Dec 28, 2020

Biophilic Design Creates Better Environments in Residential Buildings

Nature-Inspired Rooms Promise Healthier, Calmer Living

A multistory greenhouse at Bower offers residents a quiet, contemplative space to relax and immerse themselves in a more natural environment. Photo by Ed Wonsek / Courtesy

Creating more holistic environments for people living in cities, particularly in the era of COVID, has caused real estate developers, architects and designers to look at building design with a fresh lens to determine what are the essential criteria for a more hospitable environment.

In a sense, this newfound focus isn’t so new when set against a backdrop of 200,000 years of humans adaptation on Earth. Over that time, 99 percent of our species’ development took place under conditions dominated by natural forces, unlike our modern urban environments.

Spaces designed to provide sanctuary through natural cues is a priority for Gerding Edlen, whose vision has sought to create innovative and holistic environments that emphasize health and wellness through smart technology and creative design. Planeta Design Group, working in concert with Gerding Edlen, developed innovative and modern interior spaces for Bower, the newest residential project in Boston’s Fenway neighborhood.

The Bower design and development teams followed a mantra of “biophilia.” This design approach, informed by evolutionary psychology, offers clues to understanding automatic responses triggered by our modern, man-made surroundings. Today’s built environments present new challenges for the human species to navigate, fatiguing our brains with stress-inducing sights and sounds. This makes biophilic design more than an aesthetic choice: It connects people to nature and is a gateway to rejuvenating our health and well-being.

The team looked to several tenet of biophilic design to achieve a strong connection to nature at Bower:

Daylight and Views: We made sure that there were plentiful amounts of daylight and views, allowing ample natural changing light and weather patterns that contribute to mental alertness. New window technology, called “View Smart Glass,” reduces glare but automatically adjusts to changing outside light conditions without the need for obstructive window coverings.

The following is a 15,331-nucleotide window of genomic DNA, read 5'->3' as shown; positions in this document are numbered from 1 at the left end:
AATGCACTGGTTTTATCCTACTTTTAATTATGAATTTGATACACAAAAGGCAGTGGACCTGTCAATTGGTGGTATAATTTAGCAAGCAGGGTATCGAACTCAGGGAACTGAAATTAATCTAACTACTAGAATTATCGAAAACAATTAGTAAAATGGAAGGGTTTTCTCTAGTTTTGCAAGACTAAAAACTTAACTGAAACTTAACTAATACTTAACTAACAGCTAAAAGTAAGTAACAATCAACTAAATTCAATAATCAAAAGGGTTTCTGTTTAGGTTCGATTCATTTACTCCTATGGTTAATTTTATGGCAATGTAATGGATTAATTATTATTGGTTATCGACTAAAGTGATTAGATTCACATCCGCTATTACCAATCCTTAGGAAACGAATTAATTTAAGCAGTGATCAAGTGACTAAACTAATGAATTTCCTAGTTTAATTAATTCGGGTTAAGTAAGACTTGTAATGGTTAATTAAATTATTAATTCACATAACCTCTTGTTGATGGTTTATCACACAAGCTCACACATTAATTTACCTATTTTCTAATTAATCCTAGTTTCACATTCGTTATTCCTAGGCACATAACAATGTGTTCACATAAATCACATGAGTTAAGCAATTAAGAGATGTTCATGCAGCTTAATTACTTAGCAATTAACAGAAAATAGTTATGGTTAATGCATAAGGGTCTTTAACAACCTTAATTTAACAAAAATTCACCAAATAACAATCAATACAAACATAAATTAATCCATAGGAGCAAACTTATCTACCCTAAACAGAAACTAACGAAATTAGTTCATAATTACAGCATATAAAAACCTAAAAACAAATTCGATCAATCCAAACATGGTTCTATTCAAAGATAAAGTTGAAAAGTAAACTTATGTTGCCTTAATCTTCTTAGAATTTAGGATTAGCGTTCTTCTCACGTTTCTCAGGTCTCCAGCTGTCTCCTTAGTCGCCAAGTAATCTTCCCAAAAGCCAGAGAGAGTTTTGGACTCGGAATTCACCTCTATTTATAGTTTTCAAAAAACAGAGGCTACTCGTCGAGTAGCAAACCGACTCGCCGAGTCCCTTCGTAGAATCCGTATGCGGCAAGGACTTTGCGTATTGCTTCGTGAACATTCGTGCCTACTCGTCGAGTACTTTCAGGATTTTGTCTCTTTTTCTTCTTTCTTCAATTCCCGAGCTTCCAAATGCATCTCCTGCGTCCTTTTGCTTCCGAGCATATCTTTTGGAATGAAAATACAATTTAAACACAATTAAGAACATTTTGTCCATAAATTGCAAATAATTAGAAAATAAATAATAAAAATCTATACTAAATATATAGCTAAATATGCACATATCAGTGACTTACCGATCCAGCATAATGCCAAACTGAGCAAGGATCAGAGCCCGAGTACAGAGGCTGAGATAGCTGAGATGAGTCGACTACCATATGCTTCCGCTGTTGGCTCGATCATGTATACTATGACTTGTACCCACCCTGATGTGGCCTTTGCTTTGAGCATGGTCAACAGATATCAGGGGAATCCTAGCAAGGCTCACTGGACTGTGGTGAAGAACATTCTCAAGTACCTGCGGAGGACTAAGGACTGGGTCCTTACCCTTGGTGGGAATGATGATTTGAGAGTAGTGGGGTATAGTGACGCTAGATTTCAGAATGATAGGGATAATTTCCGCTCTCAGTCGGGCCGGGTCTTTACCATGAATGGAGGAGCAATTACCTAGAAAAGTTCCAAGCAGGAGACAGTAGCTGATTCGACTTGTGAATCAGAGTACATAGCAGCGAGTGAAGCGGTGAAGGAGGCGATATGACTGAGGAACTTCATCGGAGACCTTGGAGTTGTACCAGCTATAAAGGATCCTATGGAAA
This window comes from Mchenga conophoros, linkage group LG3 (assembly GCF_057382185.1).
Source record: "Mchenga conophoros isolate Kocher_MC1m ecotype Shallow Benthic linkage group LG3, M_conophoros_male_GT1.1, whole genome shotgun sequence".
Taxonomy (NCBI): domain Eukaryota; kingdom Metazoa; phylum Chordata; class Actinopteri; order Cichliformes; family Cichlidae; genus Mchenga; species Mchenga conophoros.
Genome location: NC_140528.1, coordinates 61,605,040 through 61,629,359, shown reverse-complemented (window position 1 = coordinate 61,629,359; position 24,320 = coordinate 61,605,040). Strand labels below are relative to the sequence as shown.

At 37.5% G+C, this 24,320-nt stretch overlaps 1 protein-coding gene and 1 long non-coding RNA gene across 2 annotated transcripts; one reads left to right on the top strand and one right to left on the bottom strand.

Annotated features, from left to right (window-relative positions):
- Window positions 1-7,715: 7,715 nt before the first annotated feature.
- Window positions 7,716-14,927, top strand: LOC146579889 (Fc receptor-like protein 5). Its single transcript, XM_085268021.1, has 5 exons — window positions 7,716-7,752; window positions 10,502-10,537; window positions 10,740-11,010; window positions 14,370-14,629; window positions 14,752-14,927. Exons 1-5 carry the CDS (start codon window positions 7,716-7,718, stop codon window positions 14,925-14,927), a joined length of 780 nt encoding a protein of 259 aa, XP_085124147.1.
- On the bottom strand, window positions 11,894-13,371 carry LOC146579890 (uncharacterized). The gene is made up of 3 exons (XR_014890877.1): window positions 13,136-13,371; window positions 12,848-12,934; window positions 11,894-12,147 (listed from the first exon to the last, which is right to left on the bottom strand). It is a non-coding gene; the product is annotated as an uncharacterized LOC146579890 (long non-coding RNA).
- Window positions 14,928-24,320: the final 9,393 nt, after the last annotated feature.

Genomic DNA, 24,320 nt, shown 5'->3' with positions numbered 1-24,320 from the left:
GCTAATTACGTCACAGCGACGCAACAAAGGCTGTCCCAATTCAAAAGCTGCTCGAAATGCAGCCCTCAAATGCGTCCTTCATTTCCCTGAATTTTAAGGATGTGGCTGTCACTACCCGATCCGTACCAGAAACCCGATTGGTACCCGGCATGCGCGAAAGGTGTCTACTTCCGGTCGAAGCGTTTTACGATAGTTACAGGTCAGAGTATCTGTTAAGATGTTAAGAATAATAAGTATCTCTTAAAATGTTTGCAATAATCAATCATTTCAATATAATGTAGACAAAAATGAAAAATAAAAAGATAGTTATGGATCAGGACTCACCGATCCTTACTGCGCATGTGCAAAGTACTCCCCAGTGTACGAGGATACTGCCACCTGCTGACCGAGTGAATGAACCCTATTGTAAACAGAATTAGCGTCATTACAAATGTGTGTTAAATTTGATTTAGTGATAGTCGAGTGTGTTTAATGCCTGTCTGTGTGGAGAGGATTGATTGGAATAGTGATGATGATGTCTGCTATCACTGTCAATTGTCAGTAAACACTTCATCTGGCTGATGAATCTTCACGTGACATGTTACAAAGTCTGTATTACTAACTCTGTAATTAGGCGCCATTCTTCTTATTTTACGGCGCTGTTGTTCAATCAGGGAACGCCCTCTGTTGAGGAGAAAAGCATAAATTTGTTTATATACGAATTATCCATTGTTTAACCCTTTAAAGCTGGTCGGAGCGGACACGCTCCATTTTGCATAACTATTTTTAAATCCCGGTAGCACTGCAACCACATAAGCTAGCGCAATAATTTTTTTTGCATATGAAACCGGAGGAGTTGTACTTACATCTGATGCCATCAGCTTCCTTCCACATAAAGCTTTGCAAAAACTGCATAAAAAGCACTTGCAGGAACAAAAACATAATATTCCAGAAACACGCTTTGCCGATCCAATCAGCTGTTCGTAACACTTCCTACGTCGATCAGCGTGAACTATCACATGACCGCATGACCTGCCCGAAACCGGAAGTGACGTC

Space and Color: Large, light-filled indoor spaces provide relief during short winter days and inclement weather, not to mention the ability to comply with social distancing mandates. Additionally, our choice of colors helps promote a sense of well-being and comfort. Bower’s first building is filled with deep forest tones and warm wood hues and textures that evoke nature, balanced by curvilinear furniture and concrete columns wrapped in tree trunk-like porcelain tiles. In the lobby of Bower’s second building, wallpaper covered with colorful interpretations of flowers and plants, and an egg-shaped reception desk that floats in the space, fills the space with a sense of discovery.

Living Plants: The presence of life within spaces, such as healthy living plants, reminds our primordial brain that we are in a welcoming and safe environment. At Bower, more so than most buildings, a variety of greenery is abundant throughout the public spaces.

Immersive Nature Experience: At Bower, skylights, art installations, and unique architectural features offer opportunities for residents to experience a sense of wonder, curiosity and appreciation for their surroundings. An indoor greenhouse extends two stories up to a skylight that bridges the gap between the building and the sky. The Planeta team was inspired by an impluvium – the central courtyard of an ancient Roman house – to create an intimate space filled with greenery, light and a sculptural water element where residents can relax and read. Just outside the greenhouse, the ceiling is covered with polished stainless-steel paneling that reflects natural light and creates a rippling effect reminiscent of flowing water, while reflecting and amplifying the hues from the greenhouse and view outside. Surrounded by floor-to-ceiling windows, the space offers 270-degreeviews of downtown Boston, the Charles River, Brookline and beyond.

As 2020 comes to a close and we look toward a new year, our work as developers, architects and designers is clear. Building a better environment starts with people and we all benefit from a greener, healthier and natural experience in our homes that makes us more productive and happier.

Jennie Kalberer is the Director of Design and Brand at investment firm Gerding Edlen. Patrick Planeta is founder and principal of Boston-based architecture firm Planeta Design Group.

Article posted on Banker & Tradesman (subscription required)

Read the full article